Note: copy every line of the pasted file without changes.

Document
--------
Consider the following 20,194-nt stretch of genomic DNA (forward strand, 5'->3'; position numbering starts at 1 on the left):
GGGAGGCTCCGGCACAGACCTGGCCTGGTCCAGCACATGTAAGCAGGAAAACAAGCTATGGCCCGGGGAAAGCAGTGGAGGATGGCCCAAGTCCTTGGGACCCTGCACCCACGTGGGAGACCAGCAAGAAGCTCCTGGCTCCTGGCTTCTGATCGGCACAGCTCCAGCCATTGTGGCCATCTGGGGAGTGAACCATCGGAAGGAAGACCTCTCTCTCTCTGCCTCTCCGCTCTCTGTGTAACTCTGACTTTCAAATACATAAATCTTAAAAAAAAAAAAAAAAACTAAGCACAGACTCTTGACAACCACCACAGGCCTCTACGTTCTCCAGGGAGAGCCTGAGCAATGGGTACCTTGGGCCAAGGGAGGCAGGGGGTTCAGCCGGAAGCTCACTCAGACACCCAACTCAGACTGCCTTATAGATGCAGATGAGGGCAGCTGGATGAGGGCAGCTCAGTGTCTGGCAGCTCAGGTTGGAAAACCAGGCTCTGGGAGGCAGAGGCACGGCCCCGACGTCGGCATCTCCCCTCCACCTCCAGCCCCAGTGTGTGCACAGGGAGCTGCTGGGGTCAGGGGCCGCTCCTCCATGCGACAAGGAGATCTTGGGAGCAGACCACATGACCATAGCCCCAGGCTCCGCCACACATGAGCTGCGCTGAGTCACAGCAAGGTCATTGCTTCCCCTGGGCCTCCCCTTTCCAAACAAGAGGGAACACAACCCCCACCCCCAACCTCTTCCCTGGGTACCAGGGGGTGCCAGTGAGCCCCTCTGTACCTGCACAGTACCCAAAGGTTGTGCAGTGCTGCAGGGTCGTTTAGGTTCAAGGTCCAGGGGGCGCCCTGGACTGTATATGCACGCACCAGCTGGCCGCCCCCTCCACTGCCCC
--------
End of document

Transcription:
Consider the following 20,194-nt stretch of genomic DNA (forward strand, 5'->3'; position numbering starts at 1 on the left):
GGGAGGCTCCGGCACAGACCTGGCCTGGTCCAGCACATGTAAGCAGGAAAACAAGCTATGGCCCGGGGAAAGCAGTGGAGGATGGCCCAAGTCCTTGGGACCCTGCACCCACGTGGGAGACCAGCAAGAAGCTCCTGGCTCCTGGCTTCTGATCGGCACAGCTCCAGCCATTGTGGCCATCTGGGGAGTGAACCATCGGAAGGAAGACCTCTCTCTCTCTGCCTCTCCGCTCTCTGTGTAACTCTGACTTTCAAATACATAAATCTTAAAAAAAAAAAAAAAAACTAAGCACAGACTCTTGACAACCACCACAGGCCTCTACGTTCTCCAGGGAGAGCCTGAGCAATGGGTACCTTGGGCCAAGGGAGGCAGGGGGTTCAGCCGGAAGCTCACTCAGACACCCAACTCAGACTGCCTTATAGATGCAGATGAGGGCAGCTGGATGAGGGCAGCTCAGTGTCTGGCAGCTCAGGTTGGAAAACCAGGCTCTGGGAGGCAGAGGCACGGCCCCGACGTCGGCATCTCCCCTCCACCTCCAGCCCCAGTGTGTGCACAGGGAGCTGCTGGGGTCAGGGGCCGCTCCTCCATGCGACAAGGAGATCTTGGGAGCAGACCACATGACCATAGCCCCAGGCTCCGCCACACATGAGCTGCGCTGAGTCACAGCAAGGTCATTGCTTCCCCTGGGCCTCCCCTTTCCAAACAAGAGGGAACACAACCCCCACCCCCAACCTCTTCCCTGGGTACCAGGGGGTGCCAGTGAGCCCCTCTGTACCTGCACAGTACCCAAAGGTTGTGCAGTGCTGCAGGGTCGTTTAGGTTCAAGGTCCAGGGGGCGCCCTGGACTGTATATGCACGCACCAGCTGGCCGCCCCCTCCACTGCCCC